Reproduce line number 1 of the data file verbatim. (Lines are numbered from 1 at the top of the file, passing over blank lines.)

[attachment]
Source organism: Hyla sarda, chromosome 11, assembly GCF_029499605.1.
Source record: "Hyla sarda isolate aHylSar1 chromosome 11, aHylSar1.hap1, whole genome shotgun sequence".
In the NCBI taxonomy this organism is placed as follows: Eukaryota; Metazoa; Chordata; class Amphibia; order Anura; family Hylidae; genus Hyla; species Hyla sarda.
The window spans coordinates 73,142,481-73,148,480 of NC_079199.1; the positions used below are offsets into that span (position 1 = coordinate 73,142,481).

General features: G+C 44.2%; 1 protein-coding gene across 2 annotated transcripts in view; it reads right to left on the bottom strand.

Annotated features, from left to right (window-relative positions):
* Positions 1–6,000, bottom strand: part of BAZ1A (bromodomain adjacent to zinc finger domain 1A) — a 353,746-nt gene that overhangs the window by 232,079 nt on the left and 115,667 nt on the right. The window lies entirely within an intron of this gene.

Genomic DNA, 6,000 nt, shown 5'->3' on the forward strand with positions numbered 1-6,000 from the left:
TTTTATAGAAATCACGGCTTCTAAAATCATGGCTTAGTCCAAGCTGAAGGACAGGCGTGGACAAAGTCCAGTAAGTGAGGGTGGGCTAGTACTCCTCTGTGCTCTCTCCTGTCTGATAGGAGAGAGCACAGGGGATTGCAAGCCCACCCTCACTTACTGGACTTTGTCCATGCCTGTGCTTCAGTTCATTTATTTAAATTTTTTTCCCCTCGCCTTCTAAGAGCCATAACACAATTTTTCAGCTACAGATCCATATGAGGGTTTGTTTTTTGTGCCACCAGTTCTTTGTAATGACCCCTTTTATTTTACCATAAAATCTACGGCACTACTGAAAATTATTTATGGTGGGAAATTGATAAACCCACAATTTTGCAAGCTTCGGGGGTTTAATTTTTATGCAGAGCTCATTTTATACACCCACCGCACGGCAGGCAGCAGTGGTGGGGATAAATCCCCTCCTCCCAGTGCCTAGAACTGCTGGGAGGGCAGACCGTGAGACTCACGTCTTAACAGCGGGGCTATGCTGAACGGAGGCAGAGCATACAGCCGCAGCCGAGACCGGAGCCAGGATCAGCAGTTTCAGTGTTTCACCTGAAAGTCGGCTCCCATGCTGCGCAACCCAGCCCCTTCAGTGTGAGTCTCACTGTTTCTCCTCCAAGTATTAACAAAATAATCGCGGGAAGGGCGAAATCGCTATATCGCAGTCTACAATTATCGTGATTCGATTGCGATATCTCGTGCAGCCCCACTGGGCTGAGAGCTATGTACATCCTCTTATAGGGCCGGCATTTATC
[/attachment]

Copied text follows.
Source organism: Hyla sarda, chromosome 11, assembly GCF_029499605.1.